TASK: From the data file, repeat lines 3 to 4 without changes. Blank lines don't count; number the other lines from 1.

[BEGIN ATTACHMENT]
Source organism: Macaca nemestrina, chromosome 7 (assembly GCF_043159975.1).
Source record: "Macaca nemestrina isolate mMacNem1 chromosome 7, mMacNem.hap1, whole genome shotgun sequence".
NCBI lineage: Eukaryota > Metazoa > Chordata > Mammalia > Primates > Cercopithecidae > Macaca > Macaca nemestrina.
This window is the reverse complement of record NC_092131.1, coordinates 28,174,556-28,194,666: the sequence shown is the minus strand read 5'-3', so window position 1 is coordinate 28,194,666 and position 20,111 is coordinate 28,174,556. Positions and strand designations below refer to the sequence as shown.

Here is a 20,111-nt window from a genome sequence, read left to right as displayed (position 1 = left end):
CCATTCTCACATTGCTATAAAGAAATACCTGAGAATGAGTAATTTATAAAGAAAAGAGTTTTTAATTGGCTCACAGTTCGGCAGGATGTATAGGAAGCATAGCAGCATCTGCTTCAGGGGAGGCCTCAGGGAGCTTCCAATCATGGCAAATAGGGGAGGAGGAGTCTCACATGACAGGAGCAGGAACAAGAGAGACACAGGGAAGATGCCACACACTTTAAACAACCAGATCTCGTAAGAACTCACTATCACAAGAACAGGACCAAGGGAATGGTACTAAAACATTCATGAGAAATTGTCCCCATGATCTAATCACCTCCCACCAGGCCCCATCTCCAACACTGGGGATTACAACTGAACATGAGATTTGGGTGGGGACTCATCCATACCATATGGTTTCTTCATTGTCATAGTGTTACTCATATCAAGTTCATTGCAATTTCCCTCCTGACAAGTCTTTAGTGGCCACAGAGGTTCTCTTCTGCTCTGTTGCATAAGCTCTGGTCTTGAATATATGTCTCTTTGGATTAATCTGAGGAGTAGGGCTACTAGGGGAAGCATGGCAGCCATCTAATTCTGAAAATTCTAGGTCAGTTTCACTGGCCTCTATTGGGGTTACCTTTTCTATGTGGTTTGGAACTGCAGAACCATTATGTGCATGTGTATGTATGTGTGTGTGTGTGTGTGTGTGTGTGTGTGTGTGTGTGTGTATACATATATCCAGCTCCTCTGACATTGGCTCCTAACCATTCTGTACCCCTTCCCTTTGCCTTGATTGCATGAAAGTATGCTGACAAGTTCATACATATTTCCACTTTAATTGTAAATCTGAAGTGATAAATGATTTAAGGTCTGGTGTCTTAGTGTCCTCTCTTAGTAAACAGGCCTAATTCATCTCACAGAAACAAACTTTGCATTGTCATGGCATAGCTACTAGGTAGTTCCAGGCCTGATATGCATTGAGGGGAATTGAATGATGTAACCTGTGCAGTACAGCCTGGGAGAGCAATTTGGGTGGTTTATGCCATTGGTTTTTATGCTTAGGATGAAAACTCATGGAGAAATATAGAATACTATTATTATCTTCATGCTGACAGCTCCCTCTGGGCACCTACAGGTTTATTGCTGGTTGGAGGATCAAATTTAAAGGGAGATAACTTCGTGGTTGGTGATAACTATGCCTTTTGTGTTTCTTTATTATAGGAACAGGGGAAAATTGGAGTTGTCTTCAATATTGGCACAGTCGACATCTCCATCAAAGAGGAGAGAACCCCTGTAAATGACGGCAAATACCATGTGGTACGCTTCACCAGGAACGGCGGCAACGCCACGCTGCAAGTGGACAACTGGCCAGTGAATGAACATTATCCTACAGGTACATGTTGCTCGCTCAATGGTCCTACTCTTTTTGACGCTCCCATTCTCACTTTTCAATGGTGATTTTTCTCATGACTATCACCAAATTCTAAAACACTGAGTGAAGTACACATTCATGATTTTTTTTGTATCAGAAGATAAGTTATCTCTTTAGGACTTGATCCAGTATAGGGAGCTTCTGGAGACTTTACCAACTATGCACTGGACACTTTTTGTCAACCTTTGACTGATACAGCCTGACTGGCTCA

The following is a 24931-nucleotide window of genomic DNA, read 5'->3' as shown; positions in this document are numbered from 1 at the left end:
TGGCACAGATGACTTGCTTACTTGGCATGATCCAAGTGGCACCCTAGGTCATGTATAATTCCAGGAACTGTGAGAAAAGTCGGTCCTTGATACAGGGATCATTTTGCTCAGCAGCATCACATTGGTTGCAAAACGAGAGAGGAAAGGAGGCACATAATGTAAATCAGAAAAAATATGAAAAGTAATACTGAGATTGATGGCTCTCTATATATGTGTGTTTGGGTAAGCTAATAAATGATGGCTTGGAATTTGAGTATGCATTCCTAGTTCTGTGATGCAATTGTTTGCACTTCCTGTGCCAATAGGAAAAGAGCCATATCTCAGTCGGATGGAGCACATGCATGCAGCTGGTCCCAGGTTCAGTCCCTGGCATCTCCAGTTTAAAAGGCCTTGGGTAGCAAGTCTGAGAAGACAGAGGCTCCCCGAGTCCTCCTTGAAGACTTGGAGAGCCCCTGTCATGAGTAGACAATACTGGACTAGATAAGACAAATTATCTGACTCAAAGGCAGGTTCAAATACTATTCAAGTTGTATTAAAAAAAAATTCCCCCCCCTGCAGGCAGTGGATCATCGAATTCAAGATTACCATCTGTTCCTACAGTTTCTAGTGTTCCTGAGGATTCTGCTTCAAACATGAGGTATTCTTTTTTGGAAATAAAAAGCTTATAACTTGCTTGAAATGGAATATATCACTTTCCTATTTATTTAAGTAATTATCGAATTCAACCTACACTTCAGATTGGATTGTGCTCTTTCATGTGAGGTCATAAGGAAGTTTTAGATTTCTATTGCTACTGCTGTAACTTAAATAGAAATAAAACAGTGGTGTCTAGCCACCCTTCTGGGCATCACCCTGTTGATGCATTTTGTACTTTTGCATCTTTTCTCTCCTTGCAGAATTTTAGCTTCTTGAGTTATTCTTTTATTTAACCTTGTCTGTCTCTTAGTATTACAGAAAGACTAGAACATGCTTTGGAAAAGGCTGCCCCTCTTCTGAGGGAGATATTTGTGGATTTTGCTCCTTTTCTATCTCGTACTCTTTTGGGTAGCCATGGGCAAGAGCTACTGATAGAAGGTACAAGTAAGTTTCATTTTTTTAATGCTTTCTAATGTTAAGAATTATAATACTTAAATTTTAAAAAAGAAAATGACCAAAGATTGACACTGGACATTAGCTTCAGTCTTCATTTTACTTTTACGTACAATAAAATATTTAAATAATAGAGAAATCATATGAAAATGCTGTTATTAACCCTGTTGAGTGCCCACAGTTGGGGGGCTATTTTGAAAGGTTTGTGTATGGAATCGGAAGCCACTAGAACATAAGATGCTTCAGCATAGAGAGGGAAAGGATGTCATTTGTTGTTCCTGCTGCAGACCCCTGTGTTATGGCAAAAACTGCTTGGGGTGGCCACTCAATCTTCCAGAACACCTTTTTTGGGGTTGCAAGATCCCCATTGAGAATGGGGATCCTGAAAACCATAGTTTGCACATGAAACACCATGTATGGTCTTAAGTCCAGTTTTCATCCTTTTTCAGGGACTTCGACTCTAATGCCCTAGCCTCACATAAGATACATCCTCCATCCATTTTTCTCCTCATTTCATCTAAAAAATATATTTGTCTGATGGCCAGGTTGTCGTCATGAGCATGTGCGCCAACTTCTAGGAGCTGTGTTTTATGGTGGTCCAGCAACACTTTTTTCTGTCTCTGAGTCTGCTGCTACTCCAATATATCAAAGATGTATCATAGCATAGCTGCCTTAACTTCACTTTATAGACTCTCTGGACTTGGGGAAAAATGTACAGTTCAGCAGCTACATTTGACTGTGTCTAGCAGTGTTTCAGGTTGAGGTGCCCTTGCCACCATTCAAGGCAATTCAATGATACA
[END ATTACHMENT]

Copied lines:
NCBI lineage: Eukaryota > Metazoa > Chordata > Mammalia > Primates > Cercopithecidae > Macaca > Macaca nemestrina.
This window is the reverse complement of record NC_092131.1, coordinates 28,174,556-28,194,666: the sequence shown is the minus strand read 5'-3', so window position 1 is coordinate 28,194,666 and position 20,111 is coordinate 28,174,556. Positions and strand designations below refer to the sequence as shown.